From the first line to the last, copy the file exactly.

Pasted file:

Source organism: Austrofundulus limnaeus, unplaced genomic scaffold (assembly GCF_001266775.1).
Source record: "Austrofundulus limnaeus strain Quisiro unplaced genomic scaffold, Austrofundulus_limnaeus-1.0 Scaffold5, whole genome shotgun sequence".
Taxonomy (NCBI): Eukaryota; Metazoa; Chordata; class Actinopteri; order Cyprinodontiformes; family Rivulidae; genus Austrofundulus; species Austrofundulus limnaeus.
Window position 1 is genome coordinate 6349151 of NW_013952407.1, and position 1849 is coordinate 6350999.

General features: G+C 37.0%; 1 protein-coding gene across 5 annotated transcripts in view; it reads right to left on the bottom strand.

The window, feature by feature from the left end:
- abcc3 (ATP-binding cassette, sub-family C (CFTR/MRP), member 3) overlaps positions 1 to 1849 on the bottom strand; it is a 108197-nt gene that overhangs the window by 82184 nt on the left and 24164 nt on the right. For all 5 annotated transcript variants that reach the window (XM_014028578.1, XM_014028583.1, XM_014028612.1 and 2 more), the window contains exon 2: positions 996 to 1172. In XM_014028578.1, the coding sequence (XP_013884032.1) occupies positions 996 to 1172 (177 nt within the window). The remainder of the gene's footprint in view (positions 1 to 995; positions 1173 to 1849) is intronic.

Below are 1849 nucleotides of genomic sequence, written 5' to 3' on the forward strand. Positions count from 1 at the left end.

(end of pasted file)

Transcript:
Source organism: Austrofundulus limnaeus, unplaced genomic scaffold (assembly GCF_001266775.1).
Source record: "Austrofundulus limnaeus strain Quisiro unplaced genomic scaffold, Austrofundulus_limnaeus-1.0 Scaffold5, whole genome shotgun sequence".
Taxonomy (NCBI): Eukaryota; Metazoa; Chordata; class Actinopteri; order Cyprinodontiformes; family Rivulidae; genus Austrofundulus; species Austrofundulus limnaeus.
Window position 1 is genome coordinate 6349151 of NW_013952407.1, and position 1849 is coordinate 6350999.

General features: G+C 37.0%; 1 protein-coding gene across 5 annotated transcripts in view; it reads right to left on the bottom strand.

The window, feature by feature from the left end:
- abcc3 (ATP-binding cassette, sub-family C (CFTR/MRP), member 3) overlaps positions 1 to 1849 on the bottom strand; it is a 108197-nt gene that overhangs the window by 82184 nt on the left and 24164 nt on the right. For all 5 annotated transcript variants that reach the window (XM_014028578.1, XM_014028583.1, XM_014028612.1 and 2 more), the window contains exon 2: positions 996 to 1172. In XM_014028578.1, the coding sequence (XP_013884032.1) occupies positions 996 to 1172 (177 nt within the window). The remainder of the gene's footprint in view (positions 1 to 995; positions 1173 to 1849) is intronic.

Below are 1849 nucleotides of genomic sequence, written 5' to 3' on the forward strand. Positions count from 1 at the left end.